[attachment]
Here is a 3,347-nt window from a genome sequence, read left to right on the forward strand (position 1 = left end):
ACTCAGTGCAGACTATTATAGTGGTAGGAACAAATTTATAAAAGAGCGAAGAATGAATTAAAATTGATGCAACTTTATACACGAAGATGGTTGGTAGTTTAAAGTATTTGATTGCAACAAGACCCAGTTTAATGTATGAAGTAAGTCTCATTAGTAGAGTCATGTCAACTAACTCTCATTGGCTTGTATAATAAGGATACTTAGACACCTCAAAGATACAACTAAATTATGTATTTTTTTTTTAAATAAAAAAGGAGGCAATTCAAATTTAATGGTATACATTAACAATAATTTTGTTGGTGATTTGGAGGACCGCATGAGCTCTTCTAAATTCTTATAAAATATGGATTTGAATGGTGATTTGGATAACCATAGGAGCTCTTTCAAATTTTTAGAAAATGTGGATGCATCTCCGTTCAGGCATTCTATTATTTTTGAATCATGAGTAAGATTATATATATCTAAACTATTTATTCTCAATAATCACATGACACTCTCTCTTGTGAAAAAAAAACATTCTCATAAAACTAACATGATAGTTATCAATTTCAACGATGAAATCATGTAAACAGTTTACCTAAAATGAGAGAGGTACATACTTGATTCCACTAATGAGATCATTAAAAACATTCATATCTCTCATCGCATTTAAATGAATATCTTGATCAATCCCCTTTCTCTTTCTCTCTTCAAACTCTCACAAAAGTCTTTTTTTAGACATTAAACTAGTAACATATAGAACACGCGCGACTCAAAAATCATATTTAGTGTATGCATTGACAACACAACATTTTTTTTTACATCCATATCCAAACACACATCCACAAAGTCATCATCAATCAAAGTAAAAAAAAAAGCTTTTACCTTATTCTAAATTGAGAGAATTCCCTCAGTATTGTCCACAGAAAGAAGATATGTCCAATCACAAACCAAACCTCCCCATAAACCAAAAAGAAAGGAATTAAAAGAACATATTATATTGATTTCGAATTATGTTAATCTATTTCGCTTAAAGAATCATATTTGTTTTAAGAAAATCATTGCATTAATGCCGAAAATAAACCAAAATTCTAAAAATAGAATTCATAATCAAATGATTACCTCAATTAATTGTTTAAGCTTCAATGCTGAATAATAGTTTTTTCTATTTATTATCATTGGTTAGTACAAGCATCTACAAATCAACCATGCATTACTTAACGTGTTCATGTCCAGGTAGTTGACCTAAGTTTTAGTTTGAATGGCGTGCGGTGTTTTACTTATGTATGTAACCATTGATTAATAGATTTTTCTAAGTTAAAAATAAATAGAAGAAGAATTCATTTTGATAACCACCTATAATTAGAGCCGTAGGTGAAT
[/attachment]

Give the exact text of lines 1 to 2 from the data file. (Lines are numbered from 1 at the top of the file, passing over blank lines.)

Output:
Here is a 3,347-nt window from a genome sequence, read left to right on the forward strand (position 1 = left end):
ACTCAGTGCAGACTATTATAGTGGTAGGAACAAATTTATAAAAGAGCGAAGAATGAATTAAAATTGATGCAACTTTATACACGAAGATGGTTGGTAGTTTAAAGTATTTGATTGCAACAAGACCCAGTTTAATGTATGAAGTAAGTCTCATTAGTAGAGTCATGTCAACTAACTCTCATTGGCTTGTATAATAAGGATACTTAGACACCTCAAAGATACAACTAAATTATGTATTTTTTTTTTAAATAAAAAAGGAGGCAATTCAAATTTAATGGTATACATTAACAATAATTTTGTTGGTGATTTGGAGGACCGCATGAGCTCTTCTAAATTCTTATAAAATATGGATTTGAATGGTGATTTGGATAACCATAGGAGCTCTTTCAAATTTTTAGAAAATGTGGATGCATCTCCGTTCAGGCATTCTATTATTTTTGAATCATGAGTAAGATTATATATATCTAAACTATTTATTCTCAATAATCACATGACACTCTCTCTTGTGAAAAAAAAACATTCTCATAAAACTAACATGATAGTTATCAATTTCAACGATGAAATCATGTAAACAGTTTACCTAAAATGAGAGAGGTACATACTTGATTCCACTAATGAGATCATTAAAAACATTCATATCTCTCATCGCATTTAAATGAATATCTTGATCAATCCCCTTTCTCTTTCTCTCTTCAAACTCTCACAAAAGTCTTTTTTTAGACATTAAACTAGTAACATATAGAACACGCGCGACTCAAAAATCATATTTAGTGTATGCATTGACAACACAACATTTTTTTTTACATCCATATCCAAACACACATCCACAAAGTCATCATCAATCAAAGTAAAAAAAAAAGCTTTTACCTTATTCTAAATTGAGAGAATTCCCTCAGTATTGTCCACAGAAAGAAGATATGTCCAATCACAAACCAAACCTCCCCATAAACCAAAAAGAAAGGAATTAAAAGAACATATTATATTGATTTCGAATTATGTTAATCTATTTCGCTTAAAGAATCATATTTGTTTTAAGAAAATCATTGCATTAATGCCGAAAATAAACCAAAATTCTAAAAATAGAATTCATAATCAAATGATTACCTCAATTAATTGTTTAAGCTTCAATGCTGAATAATAGTTTTTTCTATTTATTATCATTGGTTAGTACAAGCATCTACAAATCAACCATGCATTACTTAACGTGTTCATGTCCAGGTAGTTGACCTAAGTTTTAGTTTGAATGGCGTGCGGTGTTTTACTTATGTATGTAACCATTGATTAATAGATTTTTCTAAGTTAAAAATAAATAGAAGAAGAATTCATTTTGATAACCACCTATAATTAGAGCCGTAGGTGAAT